Wikipedia:Wikipedia Signpost/Newsroom/WikiProject desk/Interviews

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Please add your response below each question and feel free to skip any questions that you don't feel comfortable answering. Multiple editors will have an opportunity to respond to the interview questions, so be sure to sign each answer. If you know anyone else who would like to participate in the interview, please share this with them.


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  1. What interests you about WikiProject Christianity? Do you have a real world connection to the religion? [Feel free not to answer if you do not wish to share]
    A:Yeah, I'm an active Catholic, who also has studied a fair amount of religion in general in school. John Carter (talk) 18:44, 10 March 2015 (UTC)
  2. Article development seems to be a primary focus of the project, which boasts an impressive 138 featured articles, but at the same time, there are 16 top importance articles currently rated as stubs. Quite simply, is improvement of these articles a priority, and how does the project go about doing so?
    A:Improvement is, but sometimes finding out how to do so can be difficult. There is at least one current estimate of there existing 20,000 distinct Christian denominations, broadly defined, out there today. That's not counting the untold number of older groups that have faded away over the years. Finding ways to fairly and neutrally develop the core topics can be problematic. There are a few editors, including me, working on developing material from old reference works over at wikisource, which, theoretically, barring any changes in academic views in the interim as found in more recent sources, could be used to develop a lot of the related content here. While the sheer breadth of extant and yet-to-be-created articles can be problematic we are at least in the early stages of maybe getting the structure of the content here more fully fleshed out. John Carter (talk) 18:44, 10 March 2015 (UTC)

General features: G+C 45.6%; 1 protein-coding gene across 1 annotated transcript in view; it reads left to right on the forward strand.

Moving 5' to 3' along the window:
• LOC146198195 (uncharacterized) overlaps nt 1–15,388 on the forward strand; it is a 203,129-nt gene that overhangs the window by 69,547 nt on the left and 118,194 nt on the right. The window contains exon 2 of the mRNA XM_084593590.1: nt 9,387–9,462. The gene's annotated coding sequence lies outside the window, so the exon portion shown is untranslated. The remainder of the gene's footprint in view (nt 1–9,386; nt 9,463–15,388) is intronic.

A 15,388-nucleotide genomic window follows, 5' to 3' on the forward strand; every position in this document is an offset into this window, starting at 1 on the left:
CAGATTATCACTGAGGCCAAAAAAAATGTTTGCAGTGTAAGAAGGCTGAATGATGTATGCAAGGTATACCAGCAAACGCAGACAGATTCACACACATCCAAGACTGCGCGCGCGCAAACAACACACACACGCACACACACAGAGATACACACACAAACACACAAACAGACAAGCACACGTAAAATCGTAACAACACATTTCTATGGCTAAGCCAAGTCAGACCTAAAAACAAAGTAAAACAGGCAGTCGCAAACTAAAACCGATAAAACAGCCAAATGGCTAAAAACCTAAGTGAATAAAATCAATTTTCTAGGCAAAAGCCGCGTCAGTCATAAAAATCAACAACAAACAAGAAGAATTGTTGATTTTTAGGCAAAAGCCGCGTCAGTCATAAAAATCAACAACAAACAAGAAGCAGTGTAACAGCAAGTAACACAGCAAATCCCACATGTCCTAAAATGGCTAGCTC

3. Recently, the challenges of working in this topic area have been revealed to the entire community with arbitration cases such as Historicity of Jesus and Christianity and Sexuality. Do the issues in these cases typify general challenges, or are these extreme cases? More broadly, as religion is such a personal topic, how difficult is it to maintain a neutral point of view, and what strategies does the project use in seeking to achieve one?
    A: I feel that it is much easier to maintain a NPOV when one has access to both sides of the argument, as not only does this allow me to clarify historical debates but it also prevents me from hearing only one side of the argument so that I can accurately record historical events without bias. Mugsalot (talk) 12:09, 8 March 2015 (UTC)